The match took place on May 30th, 1892. The National Sporting Club had not been long founded, and its theatre was packed to its extremest limit. The contest was to be one of twenty three-minute rounds, and four-ounce gloves were used. Jackson's chief physical advantage was a slight superiority in reach, but it was known that Slavin's strength was prodigious, and his right-hand punch on the ribs, his best blow, was famous and terrific. He was a harder hitter than Jackson, and though up to the end of the sixth round his blows were not so many as his antagonist's, they meant more. Before the men entered the ring that night, Slavin said (Mr. Corri tells us in his book, Thirty Years a Boxing Referee: "To be beaten by a black fellow, however good a fellow, is a pill I shall never swallow."

It is unwise to say that sort of thing.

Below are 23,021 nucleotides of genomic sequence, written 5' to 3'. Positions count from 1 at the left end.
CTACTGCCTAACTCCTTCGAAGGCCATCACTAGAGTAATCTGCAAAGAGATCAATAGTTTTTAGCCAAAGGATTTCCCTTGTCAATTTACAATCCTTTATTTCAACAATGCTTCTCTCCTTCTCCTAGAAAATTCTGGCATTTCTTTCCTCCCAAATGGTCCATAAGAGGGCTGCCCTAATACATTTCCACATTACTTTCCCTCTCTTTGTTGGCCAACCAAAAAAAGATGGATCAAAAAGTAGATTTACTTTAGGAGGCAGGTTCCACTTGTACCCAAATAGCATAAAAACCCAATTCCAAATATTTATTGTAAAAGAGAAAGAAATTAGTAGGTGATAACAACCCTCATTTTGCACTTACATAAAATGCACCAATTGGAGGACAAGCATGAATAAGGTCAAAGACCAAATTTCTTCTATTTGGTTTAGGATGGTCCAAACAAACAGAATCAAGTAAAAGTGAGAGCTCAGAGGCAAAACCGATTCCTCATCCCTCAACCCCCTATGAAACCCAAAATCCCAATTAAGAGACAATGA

It has been said, too, that Slavin taunted Jackson in the ring. However that may be, the splendid black man was confident in his quiet, unassuming way, and he at all events held his tongue. His method of fighting too, was orthodox and cool. When at the beginning of the first round Slavin came charging at him, Jackson put out his long straight left, and the white man was shaken by the blow. It was his policy to get close to Jackson so that he could bring off his tremendous body-blow. It was Jackson's policy to keep him away and to box at long range, and he did this. Some young man had once said to Jackson at the club: "They tell me you black chaps don't like being hit in the stomach?"

"Can you," Jackson replied, "tell me of any white man who does?"

But there is no doubt that negroes are, as a rule, weaker in the stomach than white men, unless like Jack Johnson, the more recent champion, they especially cultivate the abdominal muscles. No doubt Jackson knew, too, that one of Slavin's blows was worth two of his: but he boxed with quiet assurance and defended himself with vigilant care. Again and again Slavin rushed at him and tried to force his way close in: again and yet again Jackson propped him off, reserving his strength while Slavin dissipated his. Slavin was the favourite when the men entered the ring, but it is notorious that the greatest gamblers will, in boxing, back a white man because he is white.